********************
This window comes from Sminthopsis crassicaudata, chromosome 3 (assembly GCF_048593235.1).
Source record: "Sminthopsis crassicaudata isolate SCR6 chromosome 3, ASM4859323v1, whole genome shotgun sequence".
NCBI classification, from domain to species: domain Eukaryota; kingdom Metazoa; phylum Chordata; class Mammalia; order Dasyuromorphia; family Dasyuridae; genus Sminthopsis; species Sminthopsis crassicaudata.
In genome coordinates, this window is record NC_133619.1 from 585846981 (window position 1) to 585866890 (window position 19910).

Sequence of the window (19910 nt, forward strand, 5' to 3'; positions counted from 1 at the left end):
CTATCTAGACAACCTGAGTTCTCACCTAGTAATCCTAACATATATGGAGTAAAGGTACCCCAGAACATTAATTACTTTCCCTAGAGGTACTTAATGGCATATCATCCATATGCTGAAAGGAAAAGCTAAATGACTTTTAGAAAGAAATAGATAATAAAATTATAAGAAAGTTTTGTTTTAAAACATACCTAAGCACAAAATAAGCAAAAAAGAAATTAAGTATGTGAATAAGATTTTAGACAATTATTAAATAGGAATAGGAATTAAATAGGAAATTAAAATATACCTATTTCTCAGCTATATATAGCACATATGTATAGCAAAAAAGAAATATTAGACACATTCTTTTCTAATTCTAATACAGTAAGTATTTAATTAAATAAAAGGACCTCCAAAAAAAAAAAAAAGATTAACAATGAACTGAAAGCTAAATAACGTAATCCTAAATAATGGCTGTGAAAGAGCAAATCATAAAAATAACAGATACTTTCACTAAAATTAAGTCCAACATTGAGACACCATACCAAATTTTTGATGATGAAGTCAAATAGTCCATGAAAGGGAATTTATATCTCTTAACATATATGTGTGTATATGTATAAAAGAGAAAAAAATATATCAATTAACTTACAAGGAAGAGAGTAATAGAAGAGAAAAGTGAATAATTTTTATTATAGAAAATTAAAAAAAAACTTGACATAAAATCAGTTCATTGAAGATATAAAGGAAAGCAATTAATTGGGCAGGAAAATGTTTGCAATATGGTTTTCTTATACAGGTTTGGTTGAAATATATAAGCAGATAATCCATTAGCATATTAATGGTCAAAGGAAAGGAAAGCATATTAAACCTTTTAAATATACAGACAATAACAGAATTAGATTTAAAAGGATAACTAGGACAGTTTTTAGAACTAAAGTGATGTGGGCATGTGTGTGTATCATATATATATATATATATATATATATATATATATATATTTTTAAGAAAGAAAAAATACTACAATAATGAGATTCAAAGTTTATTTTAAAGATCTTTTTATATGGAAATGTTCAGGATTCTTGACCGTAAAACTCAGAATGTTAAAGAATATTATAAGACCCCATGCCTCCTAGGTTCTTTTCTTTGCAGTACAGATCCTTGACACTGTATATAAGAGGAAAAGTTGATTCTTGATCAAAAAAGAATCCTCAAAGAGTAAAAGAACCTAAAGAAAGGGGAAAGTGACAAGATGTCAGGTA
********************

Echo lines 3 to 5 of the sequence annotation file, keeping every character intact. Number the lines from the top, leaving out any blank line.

NCBI classification, from domain to species: domain Eukaryota; kingdom Metazoa; phylum Chordata; class Mammalia; order Dasyuromorphia; family Dasyuridae; genus Sminthopsis; species Sminthopsis crassicaudata.
In genome coordinates, this window is record NC_133619.1 from 585846981 (window position 1) to 585866890 (window position 19910).

Sequence of the window (19910 nt, forward strand, 5' to 3'; positions counted from 1 at the left end):